Tuesday, April 2, 2019
Regulation of Complementary and Alternative Medicine (CAM)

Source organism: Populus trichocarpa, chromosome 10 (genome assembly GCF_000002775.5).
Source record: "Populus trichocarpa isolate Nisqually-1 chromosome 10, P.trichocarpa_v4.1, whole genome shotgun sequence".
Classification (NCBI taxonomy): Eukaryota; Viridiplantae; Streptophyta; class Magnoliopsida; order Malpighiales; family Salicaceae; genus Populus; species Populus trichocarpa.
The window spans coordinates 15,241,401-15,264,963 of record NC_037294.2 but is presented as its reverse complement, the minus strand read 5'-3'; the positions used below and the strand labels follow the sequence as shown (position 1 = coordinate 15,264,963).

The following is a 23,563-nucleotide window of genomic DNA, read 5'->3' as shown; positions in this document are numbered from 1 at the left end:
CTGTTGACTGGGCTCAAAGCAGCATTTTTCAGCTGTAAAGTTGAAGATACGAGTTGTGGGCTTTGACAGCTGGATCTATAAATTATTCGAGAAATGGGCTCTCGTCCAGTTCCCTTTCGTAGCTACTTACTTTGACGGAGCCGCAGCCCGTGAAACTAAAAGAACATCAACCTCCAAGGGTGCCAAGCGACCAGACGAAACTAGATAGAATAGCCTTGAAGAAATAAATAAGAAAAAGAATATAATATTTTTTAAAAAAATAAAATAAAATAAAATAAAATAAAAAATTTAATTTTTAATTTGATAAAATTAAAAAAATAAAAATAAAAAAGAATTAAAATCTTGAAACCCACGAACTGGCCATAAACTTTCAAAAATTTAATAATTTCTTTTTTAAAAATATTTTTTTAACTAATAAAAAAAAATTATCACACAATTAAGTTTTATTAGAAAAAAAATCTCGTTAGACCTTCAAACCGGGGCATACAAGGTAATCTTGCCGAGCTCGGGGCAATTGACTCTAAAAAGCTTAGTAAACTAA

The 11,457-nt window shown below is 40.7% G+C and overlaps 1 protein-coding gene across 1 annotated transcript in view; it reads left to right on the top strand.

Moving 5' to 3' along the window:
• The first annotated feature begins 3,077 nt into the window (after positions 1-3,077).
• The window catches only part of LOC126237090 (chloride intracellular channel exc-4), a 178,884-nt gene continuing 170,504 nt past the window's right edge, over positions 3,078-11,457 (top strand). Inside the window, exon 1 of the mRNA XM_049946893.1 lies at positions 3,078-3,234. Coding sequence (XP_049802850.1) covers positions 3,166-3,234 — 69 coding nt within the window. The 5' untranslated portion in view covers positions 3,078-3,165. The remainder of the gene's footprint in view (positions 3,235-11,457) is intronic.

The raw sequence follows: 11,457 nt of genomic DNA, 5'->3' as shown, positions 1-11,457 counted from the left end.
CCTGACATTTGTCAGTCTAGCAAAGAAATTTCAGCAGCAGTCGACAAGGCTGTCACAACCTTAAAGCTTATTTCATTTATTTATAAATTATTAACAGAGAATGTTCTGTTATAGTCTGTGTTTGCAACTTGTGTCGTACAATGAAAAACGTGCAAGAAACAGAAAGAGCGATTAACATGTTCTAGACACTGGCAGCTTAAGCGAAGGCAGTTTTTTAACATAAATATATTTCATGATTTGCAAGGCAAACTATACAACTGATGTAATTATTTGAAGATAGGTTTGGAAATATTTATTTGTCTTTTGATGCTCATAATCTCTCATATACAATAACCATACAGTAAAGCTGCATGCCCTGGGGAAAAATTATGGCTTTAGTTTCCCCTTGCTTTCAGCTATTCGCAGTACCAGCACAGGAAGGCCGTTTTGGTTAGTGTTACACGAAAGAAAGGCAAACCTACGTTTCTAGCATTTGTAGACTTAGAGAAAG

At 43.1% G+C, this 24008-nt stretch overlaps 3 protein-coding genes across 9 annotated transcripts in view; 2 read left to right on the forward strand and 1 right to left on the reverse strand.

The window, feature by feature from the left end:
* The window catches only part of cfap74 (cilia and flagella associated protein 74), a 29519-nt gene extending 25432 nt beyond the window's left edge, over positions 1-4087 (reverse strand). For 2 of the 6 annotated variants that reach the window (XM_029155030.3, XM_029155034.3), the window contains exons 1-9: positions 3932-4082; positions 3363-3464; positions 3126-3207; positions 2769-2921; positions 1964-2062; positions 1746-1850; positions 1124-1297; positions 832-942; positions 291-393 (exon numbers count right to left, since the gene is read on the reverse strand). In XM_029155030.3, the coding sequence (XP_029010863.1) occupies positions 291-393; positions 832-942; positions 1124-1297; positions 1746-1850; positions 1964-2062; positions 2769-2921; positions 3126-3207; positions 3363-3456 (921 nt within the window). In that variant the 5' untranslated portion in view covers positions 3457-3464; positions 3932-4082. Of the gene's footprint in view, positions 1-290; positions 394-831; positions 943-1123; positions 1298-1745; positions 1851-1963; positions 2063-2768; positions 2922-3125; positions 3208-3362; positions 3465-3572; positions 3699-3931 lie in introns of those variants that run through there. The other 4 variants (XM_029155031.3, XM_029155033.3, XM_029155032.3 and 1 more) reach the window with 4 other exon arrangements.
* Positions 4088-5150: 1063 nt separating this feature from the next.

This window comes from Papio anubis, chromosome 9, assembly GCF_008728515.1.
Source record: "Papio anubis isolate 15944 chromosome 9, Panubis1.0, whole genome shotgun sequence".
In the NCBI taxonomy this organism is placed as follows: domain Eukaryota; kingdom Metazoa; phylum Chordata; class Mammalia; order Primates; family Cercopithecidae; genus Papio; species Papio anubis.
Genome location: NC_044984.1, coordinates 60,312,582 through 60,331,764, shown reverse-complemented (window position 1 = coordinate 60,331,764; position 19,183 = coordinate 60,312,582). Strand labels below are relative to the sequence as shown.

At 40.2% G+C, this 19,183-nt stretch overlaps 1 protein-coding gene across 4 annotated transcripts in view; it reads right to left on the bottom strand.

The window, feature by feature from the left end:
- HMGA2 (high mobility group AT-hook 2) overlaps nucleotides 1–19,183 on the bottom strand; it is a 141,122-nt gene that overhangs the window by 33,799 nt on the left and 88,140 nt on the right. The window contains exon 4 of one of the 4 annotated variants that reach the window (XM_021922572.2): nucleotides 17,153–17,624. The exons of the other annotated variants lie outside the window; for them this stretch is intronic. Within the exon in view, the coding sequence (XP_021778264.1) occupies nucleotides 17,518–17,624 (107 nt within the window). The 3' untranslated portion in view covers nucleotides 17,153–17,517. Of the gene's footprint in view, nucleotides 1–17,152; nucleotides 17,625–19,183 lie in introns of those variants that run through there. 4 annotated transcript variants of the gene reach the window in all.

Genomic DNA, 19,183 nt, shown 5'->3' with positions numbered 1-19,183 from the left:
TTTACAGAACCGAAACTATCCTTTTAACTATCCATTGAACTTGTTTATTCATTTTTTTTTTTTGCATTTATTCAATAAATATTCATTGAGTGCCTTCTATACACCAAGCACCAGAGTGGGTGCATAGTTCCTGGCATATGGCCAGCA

Regulation of Complementary and Alternative Medicine (CAM)Using Osteopathy as an example, run and critic ally evaluate the ways in which the organisation and order of Complementary and Alternative Medicine (CAM) in the UK imparts protects for users.The provision of CAMs in the UK is historically both a component of wellnessc ar services and viewed with suspicion by the predominate medical sham of health economic aid which has characterised the NHS since its inception in 1948. The kinds of CAMs which are included under the aegis of NHS provision have been restricted, to, for example, homeopathy and osteopathy (Nicholls, in Lee-Treweek et al, ). Such provision is typically adjust and monitored in ways that a wide range of other therapies which come under the identical comprehensive are not. This essay explores the ways in which this organisation and regulating faecal matter provide service users with the same kinds of safeguards that other NHS services have incessantly p rovided. This kind of regulation, such(prenominal) as that provided by the professional bodies of breast feeding (the Nursing and Midwifery Council) and Medicine (The General Medical Council, is a valu fitted mover of ensuring the highest quality of care provision by ensuring only correctly adept practitioners are allowed to practice, whilst at the same time holding practitioners responsible for their practice. patient of feed tail end and other studies has demonstrated that the provision of CAMs within NHS care provides valuable give-and-take and support for patients with complex medical conditions. This is a symptom what Heller et al (2005) describe as the late modernity of healthcare in the preesent context, characterised by increasing diversification (which is often not recognised by the dominant medical authority of the NHS).Rigorous randomised controlled trials, the gold standard for the provision of inference for medical care, have demonstrated that CAMs are effective, yet the Medical model of care still does not always allow for the value of such treatments, and they are treated as fringe treat. Because of this, and because of the general standards of regulation and supervision of medical care, very few complementary therapies are provided as a matter of course within the NHS, despite nigh therapies, such as Homeopathy, having a history of regulation and care provision going back to 1844 (Nicholls in in Lee-Treweek et al).The training of CAM practitioners has also changed, with a more(prenominal) nonindulgent training process which reflects professional education processes and principles, and some standardisation (though not national standardisation) of education and standards. However, one therapy which is provided in this context is osteopathy.The changing grammatical construction of medicine has both sued the inclusion of CAMs within the NHS and served to bring about regulation by aligning the training and provision of such therapies w ith the principles which have governed medicine and medical practice in the UK (Heller et al, 2005). The concept of health has also evolved (Cant, in in Lee-Treweek et al Heller et al, 2005). This has led to the emergence of integrated medicine, in which CAM practitioners work in conjunction with multi- disciplinary healthcare teams which manage patient care in an holistic and comprehensive manner (Cant, in Lee-Treweek et al). Obviously, this is the ideal from the summit of view of the service user, because the hitherto unchallenged medical model of health has been replaced by a growing understanding of the complex nature of health and illness and the similarly complex responses required from those charged with promoting health and treating illness, unsoundness and injury (Cant, in Lee-Treweek et al). However, this has had what some view as a damaging effect on CAM provision. As Heller et al (2005) state, the growth of integrative medicine represents an undermining of counter-cu ltural values, as more holistic paradigms based on repugn orthodox biomedical or scientific theories may become displaced law of proximity to the dominant biomedical systems (P xiii). Another issue is that as CAMs become more prevalent within normal medicine and health, medical and nursing cater who are asked to advise on these therapies may not have been able to maintain current knowledge of the evidence about these therapies (Heller et al, 2005).One of the potential drop benefits of this influence, however, is that of ensuring patient safety. Heller et al (2005) state clearly that patients must manage informed choices about such therapies, and should be able to have the breeding to evaluate the safety of the practitioner and the therapy. This is evident in the ways in which most battalion access CAMs, through private practice, through pursuance out treatment and evaluating which practitioners of which therapies to access (Heller et al, 2005). However, there is such a vari ation amongst many practitioners of sources of training and regulation that for many therapists, having a certificate of social rank of a professional organisation is no guarantee of quality or of indemnification should the service user be dissatisfied with or harmed by the therapy provided. The author has anecdotal evidence of discussions with medical doctors who believe that CAMs practitioners are dangerous, ailing regulated, and represent a danger to the public by preventing sick volume accessing or utilising medical healthcare services. This is a rather limited view, just now one which signifies certain areas of public opinion, which in turn reflects the ways in which many therapies have not been regulated, evaluated through rigorous testing, or been military issue to the same kinds of quality control and surveillance as unoriginal medicine.Osteopathy, however, is regulated by Acts of Parliament in a similar fashion to medicine, nursing and allied healthcare professionals , and is described as one of the big quintet of the CAMs, which have a better reputation and standing within conventional medicine (Heller et al, 2005). It is this regulation which is supposed to protect patient safety and safeguard the interests of service users, merely it also serves other purposes. Stone (1996) argues that regulation is not merited by the majority of therapies and would be inappropriate for therapies which are overly different from medicine. Regulation ensures that the profession itself has a better professional posture, that all its practitioners are trained in a similar manner, and provides support, guidance and efficacious support to practitioners. This suggests an increased level of responsibility and accountability, because professional bodies maintain agree and defined standards. Therefore, in terms of informed choice, any service user can be assured that any practicing osteopath is content to the same standard of training and the same regulation, and so should be safe to access, some(prenominal) in the same way as medical care is accessed. thereof regulation may safeguard patient safety by cosmos required to formally adhere to ethical principles. Heller et al (2005) describe the requirements of professional ethical practice asa trade to give notice (of) the truth a duty to act honestly and fairly a duty to respect peoples wishes, and not to treat people as a means to an end, but as individuals with rights a duty not to harm peopleand the right not to be harmed and not to be lied to. (p 85).While these may be considered general human rights they are augmented by principles which are generally agreed to underpin healthcare, including the principles of generosity and non-maleficence (Heller et al, 2005). It could be argued that no therapy should be provided, therefore, which does not have turn up benefits to the patient, and is proven to do no harm to the patient. Professional regulation may serve this purpose, because it p rofessionalises the therapy and demands acceptable standards of evidence to demonstrate these features. But only therapies which can provide this standard of evidence would be regulated (Stone, 1996) which could have detrimental set up on the status and reputation of more esoteric therapies which cannot be subject to the kinds of evidence that underpins medicine. Voluntary regulation may be the answerConsumers exit best be protected by a dynamic, ethics-led approach to unpaid self-regulation in which high standards of practice together with visible and effective disciplinary procedures are given higher prominence than the pursuit of professional status (Stone, 1996 p 1493).In conclusion, this author believes that regulation, either statutory or voluntary, holds practitioners accountable and serves the interest of consumers by demonstrating that those providing CAMs are at the least educated to some kind of agreed standard, and by offering consumers a means of therapeutic should they be dissatisfied with their treatment. However, only statutory regulation would give proper redress, but in the current legal context, there is so much(prenominal) legislation protecting the interests and rights of consumers of goods and services that there is plenty of room for redress through other means. Only statutory regulation could offer assurances of safety, but this is not suitable for all therapies (Stone, 1996).ReferencesHeller, T., Lee-Treweek, G., Katz, J. et al (2005) (eds). Perspectives on complementary and choice medicine. Milton Keynes Open University Press/Routledge.Stone, J. (1996) Regulating complementary medicine standards, not status. BMJ 312 1492-1493.